HEAT VISION

Sony Delays Release of 'Morbius,' 'Ghostbusters,' More Films Due to Coronavirus

'Greyhound' — starring Tom Hanks, who himself tested positive for the virus and is now recovering — 'Uncharted' and 'Peter Rabbit 2' have also had their release dates postponed.
'Morbius'   |   Courtesy of Sony Pictures
'Greyhound' — starring Tom Hanks, who himself tested positive for the virus and is now recovering — 'Uncharted' and 'Peter Rabbit 2' have also had their release dates postponed.

Sony has rearranged its entire upcoming slate, including Spider-Man spinoff Morbius, the new Ghostbusters movie and the Tom Holland-starring Uncharted. The schedule changes, announced late Monday, underscore the uncertainty facing Hollywood amid the coronavirus pandemic and unprecedented theater closures.

Morbius, which was set to hit theaters July 31, is now set to open March 19, 2021. Ghostbusters: Afterlife is moving off of its July 10 release to March 5, 2021, which was previously occupied by the studio's splashy video game adaptation Uncharted. The latter is now scheduled to debut Oct. 8, 2021, a date that was reserved for an untitled Sony Marvel movie, which now goes undated.

The World War II drama Greyhound — starring Tom Hanks, who himself is recovering from the coronavirus — is now undated (it has been moved several times, and was most recently set to open in early June). Likewise, Peter Rabbit 2: The Runaway has moved yet again, and won't open in cinemas until Jan. 15, 2021, instead of this coming August.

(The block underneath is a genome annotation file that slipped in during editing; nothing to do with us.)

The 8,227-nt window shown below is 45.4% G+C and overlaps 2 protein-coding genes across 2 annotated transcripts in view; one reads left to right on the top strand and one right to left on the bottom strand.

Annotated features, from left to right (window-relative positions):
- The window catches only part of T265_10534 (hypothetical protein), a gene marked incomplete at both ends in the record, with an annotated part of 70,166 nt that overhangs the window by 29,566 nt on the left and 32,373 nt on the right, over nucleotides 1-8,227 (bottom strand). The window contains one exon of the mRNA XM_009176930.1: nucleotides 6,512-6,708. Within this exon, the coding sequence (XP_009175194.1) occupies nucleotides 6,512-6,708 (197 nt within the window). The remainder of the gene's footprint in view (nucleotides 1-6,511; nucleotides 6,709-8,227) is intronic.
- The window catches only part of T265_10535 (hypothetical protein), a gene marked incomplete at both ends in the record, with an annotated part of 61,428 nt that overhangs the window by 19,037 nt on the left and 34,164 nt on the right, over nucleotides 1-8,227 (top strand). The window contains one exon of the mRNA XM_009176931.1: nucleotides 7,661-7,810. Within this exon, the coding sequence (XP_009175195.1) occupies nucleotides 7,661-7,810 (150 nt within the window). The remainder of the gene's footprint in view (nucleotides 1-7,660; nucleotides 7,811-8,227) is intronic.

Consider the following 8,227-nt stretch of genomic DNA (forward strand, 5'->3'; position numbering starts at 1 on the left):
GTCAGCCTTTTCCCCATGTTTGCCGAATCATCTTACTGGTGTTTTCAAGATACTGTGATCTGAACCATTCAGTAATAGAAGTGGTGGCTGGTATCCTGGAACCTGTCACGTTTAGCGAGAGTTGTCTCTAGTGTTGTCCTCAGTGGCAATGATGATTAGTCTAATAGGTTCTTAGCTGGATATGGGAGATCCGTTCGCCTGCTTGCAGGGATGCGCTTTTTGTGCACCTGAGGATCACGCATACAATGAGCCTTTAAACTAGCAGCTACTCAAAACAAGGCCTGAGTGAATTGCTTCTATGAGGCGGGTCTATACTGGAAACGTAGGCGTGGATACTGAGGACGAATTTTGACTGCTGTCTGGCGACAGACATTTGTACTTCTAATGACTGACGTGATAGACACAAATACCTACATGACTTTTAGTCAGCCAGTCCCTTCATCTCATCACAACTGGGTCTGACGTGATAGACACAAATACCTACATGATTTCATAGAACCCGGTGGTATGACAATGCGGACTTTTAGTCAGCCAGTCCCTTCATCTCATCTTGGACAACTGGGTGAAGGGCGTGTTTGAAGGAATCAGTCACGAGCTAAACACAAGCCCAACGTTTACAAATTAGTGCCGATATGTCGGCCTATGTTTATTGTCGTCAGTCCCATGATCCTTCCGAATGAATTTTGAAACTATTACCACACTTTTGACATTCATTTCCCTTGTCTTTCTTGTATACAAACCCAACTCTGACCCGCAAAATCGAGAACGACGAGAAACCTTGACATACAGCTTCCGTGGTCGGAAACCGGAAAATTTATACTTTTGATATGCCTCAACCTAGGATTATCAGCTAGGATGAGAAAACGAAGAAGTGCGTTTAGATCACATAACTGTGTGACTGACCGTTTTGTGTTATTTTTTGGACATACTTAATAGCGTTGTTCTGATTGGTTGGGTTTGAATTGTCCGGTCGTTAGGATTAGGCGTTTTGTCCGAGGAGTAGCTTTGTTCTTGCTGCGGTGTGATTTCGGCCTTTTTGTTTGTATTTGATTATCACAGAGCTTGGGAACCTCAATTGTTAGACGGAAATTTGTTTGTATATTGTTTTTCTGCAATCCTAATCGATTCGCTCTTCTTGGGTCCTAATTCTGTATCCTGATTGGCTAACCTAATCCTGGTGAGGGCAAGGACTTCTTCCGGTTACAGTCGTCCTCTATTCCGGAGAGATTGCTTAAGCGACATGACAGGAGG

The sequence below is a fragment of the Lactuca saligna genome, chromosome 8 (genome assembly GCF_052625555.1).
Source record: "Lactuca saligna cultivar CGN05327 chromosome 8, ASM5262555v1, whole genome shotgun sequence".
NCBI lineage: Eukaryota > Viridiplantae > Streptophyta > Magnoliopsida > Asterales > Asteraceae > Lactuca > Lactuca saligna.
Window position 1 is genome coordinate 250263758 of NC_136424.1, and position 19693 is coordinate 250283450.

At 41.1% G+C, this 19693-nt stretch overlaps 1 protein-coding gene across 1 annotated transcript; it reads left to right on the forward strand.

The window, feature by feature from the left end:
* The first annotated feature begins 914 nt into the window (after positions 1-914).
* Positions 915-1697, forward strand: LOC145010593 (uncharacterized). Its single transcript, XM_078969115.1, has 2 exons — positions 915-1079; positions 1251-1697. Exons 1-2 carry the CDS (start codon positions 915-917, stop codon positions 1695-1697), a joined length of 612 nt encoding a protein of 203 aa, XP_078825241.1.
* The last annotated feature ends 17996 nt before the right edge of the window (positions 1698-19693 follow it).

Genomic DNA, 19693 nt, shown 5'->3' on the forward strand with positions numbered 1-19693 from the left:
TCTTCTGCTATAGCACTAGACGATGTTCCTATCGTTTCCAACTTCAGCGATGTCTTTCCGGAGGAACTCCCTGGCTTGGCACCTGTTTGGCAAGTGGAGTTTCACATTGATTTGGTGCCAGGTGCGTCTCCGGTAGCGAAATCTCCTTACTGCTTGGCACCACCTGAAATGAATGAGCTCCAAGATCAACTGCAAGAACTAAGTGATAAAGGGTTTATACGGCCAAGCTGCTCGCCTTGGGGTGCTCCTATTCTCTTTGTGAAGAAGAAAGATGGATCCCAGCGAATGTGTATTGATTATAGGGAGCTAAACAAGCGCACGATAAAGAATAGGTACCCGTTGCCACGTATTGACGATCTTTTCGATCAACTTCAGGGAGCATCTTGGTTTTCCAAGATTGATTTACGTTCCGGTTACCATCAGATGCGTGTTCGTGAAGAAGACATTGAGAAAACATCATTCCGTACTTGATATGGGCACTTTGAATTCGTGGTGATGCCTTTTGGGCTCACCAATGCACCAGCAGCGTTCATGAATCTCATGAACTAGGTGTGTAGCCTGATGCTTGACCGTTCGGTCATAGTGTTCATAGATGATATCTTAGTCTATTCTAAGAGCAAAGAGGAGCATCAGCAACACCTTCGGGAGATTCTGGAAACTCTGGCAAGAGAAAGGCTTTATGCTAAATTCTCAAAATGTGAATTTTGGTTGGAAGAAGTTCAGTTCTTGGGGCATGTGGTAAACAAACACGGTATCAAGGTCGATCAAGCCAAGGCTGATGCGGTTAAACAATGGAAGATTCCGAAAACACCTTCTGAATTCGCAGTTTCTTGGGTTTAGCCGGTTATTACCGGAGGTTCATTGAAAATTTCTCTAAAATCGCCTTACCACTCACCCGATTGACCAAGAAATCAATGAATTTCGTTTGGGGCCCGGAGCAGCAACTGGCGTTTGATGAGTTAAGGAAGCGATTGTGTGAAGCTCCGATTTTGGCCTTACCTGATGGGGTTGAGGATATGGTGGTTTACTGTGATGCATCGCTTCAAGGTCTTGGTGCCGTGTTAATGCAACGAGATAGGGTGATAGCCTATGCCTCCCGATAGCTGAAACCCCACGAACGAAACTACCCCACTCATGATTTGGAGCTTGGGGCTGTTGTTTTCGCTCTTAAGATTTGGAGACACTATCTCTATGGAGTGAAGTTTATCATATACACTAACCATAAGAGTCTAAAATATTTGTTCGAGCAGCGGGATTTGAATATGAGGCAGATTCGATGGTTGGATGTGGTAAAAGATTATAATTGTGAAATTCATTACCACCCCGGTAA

One Sony title that is being moved up is the Kevin Hart drama Fatherhood, which will now unfurl on Oct. 23 instead of Jan. 15, 2021.

The Sony titles join a long list of studio tentpoles, including Mulan, No Time to Die and A Quiet Place Part II, which have been postponed due to the pandemic, leaving the upcoming theatrical calendar.   

Major U.S. cities and moviegoing markets across the globe have rolled out protective measures, closing all non-essential businesses and issuing "shelter-in-place" warnings. AMC and Regal — the two largest theaters chains operating in the U.S. — announced an indefinite closure of their venues, while other smaller chains like Alamo Drafthouse and Cinemark have announced their own closures.

LATEST NEWS